Wednesday, February 26, 2014

A guide for aspiring freelance journalists

A shout-out for Everything You Wanted to Know about Freelance Journalism, co-written by Kavitha Rao and Charukesi Ramadurai. Plenty of useful information in here for writers trying to break into the world of journalism and get their features and stories published. The official launch is in Bangalore on March 7 (Landmark, Forum Mall, Koramangala at 6.30 pm) and the book can be bought online here and elsewhere.

I answered a few questions about my freelancing career for an appendix at the end of the book, and allowed myself to get a bit crabby when asked how lucrative it is to write book reviews. Here's part of the relevant answer.
Making book reviews pay: that’s a laugh! One of my biggest peeves is that one usually gets paid a pittance for something that requires so much time and energy and discipline (if you do it honestly). To me, reviewing a book properly means reading it from cover to cover, and reading it well (these are things that some “reviewers” I know don’t bother to do, by the way; and little wonder, given the ridiculously short deadlines they get). It means making lots of notes along the way, working out what you want to say, trying to bring in personal insights, and expressing them as well as possible. All this takes time and effort, and yet one rarely gets paid more than Rs 5 a word for a book review.**

Having been both a reviewer constantly waiting for his (meagre) cheques and a books-page editor for a magazine that took months or years to send cheques out, I have had firsthand experience – from two vantage points – of the pariah treatment given to reviews. During a conversation with a magazine editor – a respected journalist of long standing, who was once a books-page editor – I was startled to hear her say “Oh come on, it’s just a book review - why do we need to pay more than 3K for it?” I think this is representative of a wider attitude in mainstream media: an inability to really understand the function or scope of criticism (whether on books or films). I can’t count the number of times I have heard variants on that self-serving statement “Critics are eunuchs in a harem – watching but unable to participate”, or the idea that writing a review is something that anyone can easily do, it doesn’t require rigour and skill. This also creates a vicious cycle: there isn’t much space for reviews in mainstream publications, so even potentially good writers end up doing sketchy, 400-word pieces; youngsters reading these pieces get a very limited picture of what a review can be, and set their own standards low; and editors don’t think of review-writing as a specialised discipline that needs to be worked on and encouraged.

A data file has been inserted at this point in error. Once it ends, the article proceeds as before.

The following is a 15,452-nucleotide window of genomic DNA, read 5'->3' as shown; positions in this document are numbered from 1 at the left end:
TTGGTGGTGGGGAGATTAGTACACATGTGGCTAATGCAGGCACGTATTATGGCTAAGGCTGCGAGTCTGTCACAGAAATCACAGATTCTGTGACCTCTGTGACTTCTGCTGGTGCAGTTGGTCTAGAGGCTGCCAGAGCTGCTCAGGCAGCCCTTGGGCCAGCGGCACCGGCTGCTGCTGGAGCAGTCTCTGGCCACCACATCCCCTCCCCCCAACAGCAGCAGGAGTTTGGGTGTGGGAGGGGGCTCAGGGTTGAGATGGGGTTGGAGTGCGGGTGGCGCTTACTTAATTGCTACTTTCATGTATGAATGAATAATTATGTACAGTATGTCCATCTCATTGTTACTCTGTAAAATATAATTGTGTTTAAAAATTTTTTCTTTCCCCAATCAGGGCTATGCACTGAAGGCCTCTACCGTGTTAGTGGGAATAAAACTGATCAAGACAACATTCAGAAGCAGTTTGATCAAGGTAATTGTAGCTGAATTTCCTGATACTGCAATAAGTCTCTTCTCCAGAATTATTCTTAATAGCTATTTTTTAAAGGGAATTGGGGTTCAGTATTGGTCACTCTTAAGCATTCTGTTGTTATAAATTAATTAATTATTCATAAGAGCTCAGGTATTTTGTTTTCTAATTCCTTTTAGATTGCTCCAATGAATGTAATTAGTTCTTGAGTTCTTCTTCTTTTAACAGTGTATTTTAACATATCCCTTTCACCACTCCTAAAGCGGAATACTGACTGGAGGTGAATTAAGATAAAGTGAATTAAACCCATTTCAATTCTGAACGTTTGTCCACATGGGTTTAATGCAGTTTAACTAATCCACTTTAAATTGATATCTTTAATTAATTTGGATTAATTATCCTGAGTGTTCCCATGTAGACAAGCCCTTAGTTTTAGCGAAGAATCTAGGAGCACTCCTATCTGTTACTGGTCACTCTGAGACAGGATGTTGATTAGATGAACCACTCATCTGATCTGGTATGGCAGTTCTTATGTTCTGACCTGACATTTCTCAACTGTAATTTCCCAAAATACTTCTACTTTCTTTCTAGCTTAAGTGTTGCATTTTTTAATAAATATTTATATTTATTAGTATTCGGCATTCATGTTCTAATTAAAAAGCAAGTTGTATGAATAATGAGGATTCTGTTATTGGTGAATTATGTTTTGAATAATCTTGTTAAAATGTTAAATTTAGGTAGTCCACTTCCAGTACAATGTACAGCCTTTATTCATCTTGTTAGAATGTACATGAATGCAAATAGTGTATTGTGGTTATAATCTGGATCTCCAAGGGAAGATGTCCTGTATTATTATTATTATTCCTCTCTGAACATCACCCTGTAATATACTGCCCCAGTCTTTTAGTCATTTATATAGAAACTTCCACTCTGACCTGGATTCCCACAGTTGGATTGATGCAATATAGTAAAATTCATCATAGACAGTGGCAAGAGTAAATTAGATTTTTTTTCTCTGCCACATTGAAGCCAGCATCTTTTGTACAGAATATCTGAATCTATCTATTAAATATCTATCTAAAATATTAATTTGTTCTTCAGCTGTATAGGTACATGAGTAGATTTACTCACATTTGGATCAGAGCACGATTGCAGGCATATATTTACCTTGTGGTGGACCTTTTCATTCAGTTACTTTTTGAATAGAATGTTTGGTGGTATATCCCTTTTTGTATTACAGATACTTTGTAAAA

** On reflection, that "Rs 5 a word" was optimistic - a miscalculation on my part.


  1. I can't even write an intelligent comment7:26 PM, February 26, 2014

    Anybody who feels that it's easy to write a good review has obviously never tried to write one!

  2. One of my films was reviewed by a critic who said on twitter that her parents don't want her to watch the film, And next day, she gave a single star review. Her twitter profile said that she was an intern at the website.

  3. I can't agree more on utter disregard folks show when they talk of critics. I think the word criticism is so misunderstood in India partly because we hardly have commentators who make any sense be it sports, literature and movies. Criticism can be reflection not necessarily throwing stones at a person. But who can explain this to "educated" folks. I am hoping to become a full time journalist from a freelance one for reasons that waiters, maids, autodrivers make a lot more money than freelance journalists. In some cases, they make more money than even full time ones. However, one can say that why shouldn't they :) Will buy this book. May come in handy at some time.

  4. As the person who derailed the comments thread in another post by digressing into history (can't help it, faulty historical assumptions lead to faulty conclusions), let me make amends by asking a very post-relevant question: how *do* you keep going as a freelancer? It seems to be an awful risk to take and in the absence of a day-job how do you pay the bills? I write too but dread the thought of chucking up my paycheck. Would love the extra time to write but the thought of having to hunt down editors for my checks makes me feel a bit heart-fluttery and anxious. Would love to hear more about your modus operandi. In a general sort of way, I hasten to add, no specifics needed.